Milton Jijón, president of the National Association of Geneticists, told IPS, “Despite having highly qualified geneticists in Ecuador, we do not have the laboratories that would allow us to carry out the complete studies.” He said this lack of adequate labs justified the fact that more than 600 diagnostic tests were conducted in Cuba.
However, he said, “in the next phase I will demand that they provide us with the appropriate laboratories for determining the causes of the disabilities and to carry out prevention work.”
Moreno said that in the visit he made to Cuba to see Fidel Castro on Oct. 21, 2009, the octogenarian former president had showed him a detailed map of Ecuador and the various reports of what the brigadistas were doing.
“He knew more details than I did about what was happening in the mission,” said the vice-president. “We talked at length and he had thousands of questions about each province. How erudite the elderly become, don’t they,” he quipped.
The vice-president of Colombia, Angelino Garzón, requested help from Ecuador for a similar campaign in his country. As did Peru, which had sent observers who accompanied the brigadistas, said Moreno.
From Thursday to Saturday, Dec. 9-11, Moreno will host the first summit of Latin American vice-presidents titled “Americas Without Barriers,” to adopt measures that promote democracy and regional solidarity — and Moreno will use the event to share Ecuador’s unprecedented experience.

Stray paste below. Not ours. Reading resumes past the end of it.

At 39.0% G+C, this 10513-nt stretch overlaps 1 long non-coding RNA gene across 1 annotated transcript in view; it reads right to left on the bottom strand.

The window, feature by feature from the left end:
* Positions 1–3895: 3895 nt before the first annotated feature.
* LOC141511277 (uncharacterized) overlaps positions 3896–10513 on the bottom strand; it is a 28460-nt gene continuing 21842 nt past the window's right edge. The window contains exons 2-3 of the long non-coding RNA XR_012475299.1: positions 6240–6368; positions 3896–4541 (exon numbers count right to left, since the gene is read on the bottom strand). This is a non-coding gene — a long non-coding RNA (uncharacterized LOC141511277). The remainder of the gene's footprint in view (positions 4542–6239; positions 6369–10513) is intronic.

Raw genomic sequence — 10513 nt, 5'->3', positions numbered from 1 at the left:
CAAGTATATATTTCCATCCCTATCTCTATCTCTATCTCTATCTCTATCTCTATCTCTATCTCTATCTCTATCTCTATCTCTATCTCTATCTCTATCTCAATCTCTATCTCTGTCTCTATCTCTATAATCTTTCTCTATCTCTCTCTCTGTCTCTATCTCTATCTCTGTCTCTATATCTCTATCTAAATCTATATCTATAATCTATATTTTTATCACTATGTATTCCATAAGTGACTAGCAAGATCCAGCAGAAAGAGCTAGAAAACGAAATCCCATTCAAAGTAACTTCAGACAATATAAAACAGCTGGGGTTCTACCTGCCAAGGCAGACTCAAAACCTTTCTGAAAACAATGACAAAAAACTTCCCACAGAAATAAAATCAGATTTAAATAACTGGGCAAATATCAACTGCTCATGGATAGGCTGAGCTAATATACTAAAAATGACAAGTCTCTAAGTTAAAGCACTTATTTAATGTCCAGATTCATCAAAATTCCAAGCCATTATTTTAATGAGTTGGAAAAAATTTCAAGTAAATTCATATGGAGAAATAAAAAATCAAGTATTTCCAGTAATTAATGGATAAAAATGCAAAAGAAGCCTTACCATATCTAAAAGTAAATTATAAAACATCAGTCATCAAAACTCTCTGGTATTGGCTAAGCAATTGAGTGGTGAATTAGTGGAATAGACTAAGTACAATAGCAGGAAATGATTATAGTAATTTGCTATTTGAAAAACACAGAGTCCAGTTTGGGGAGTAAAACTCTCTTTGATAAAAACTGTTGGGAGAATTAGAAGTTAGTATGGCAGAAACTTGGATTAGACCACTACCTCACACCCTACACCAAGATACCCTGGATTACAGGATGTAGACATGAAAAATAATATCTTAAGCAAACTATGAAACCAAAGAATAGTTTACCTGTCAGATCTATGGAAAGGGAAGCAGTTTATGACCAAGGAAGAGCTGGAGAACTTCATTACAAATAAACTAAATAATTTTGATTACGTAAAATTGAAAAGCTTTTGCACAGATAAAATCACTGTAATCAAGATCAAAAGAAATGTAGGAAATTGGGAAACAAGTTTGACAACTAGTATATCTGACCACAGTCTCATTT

“This is a great achievement of our country, because now we have a baseline from which we can plan,” physician Xavier Caicedo told IPS. He is the executive director of the non-governmental De Waal Foundation. However, he complained that the government did not include civil society organisations like his in conducting the mission.
“I have tried all sorts of way to approach the effort, to provide our independent support, because we have 10 years of experience in disabilities prevention in Ecuador and 25 years worldwide, but they have turned us down,” he said.
“My attempts (to be part of the campaign) were both formal and informal, written and in person, over months, but they were useless. The mission was a closed effort, and as far as I know, NGOs were not given any space, and are not part of the discussion about the national prevention plan that I’ve heard is going to be launched,” Caicedo said.